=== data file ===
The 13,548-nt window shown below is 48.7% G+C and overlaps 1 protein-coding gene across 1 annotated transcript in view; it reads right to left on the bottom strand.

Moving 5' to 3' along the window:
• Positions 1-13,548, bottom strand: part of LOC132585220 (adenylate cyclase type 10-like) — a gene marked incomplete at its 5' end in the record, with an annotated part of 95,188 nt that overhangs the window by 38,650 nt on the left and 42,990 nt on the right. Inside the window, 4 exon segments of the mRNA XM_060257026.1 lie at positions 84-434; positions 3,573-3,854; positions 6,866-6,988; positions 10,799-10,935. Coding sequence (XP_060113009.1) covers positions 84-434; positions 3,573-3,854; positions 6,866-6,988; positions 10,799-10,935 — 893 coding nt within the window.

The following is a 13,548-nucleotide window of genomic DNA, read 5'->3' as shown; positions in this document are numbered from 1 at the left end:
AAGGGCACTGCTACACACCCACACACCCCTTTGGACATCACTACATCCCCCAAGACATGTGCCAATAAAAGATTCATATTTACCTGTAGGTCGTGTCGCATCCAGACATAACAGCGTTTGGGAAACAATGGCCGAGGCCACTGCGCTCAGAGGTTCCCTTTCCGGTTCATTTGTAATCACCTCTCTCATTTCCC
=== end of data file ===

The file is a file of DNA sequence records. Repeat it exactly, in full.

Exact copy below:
The 13,548-nt window shown below is 48.7% G+C and overlaps 1 protein-coding gene across 1 annotated transcript in view; it reads right to left on the bottom strand.

Moving 5' to 3' along the window:
• Positions 1-13,548, bottom strand: part of LOC132585220 (adenylate cyclase type 10-like) — a gene marked incomplete at its 5' end in the record, with an annotated part of 95,188 nt that overhangs the window by 38,650 nt on the left and 42,990 nt on the right. Inside the window, 4 exon segments of the mRNA XM_060257026.1 lie at positions 84-434; positions 3,573-3,854; positions 6,866-6,988; positions 10,799-10,935. Coding sequence (XP_060113009.1) covers positions 84-434; positions 3,573-3,854; positions 6,866-6,988; positions 10,799-10,935 — 893 coding nt within the window.

The following is a 13,548-nucleotide window of genomic DNA, read 5'->3' as shown; positions in this document are numbered from 1 at the left end:
AAGGGCACTGCTACACACCCACACACCCCTTTGGACATCACTACATCCCCCAAGACATGTGCCAATAAAAGATTCATATTTACCTGTAGGTCGTGTCGCATCCAGACATAACAGCGTTTGGGAAACAATGGCCGAGGCCACTGCGCTCAGAGGTTCCCTTTCCGGTTCATTTGTAATCACCTCTCTCATTTCCC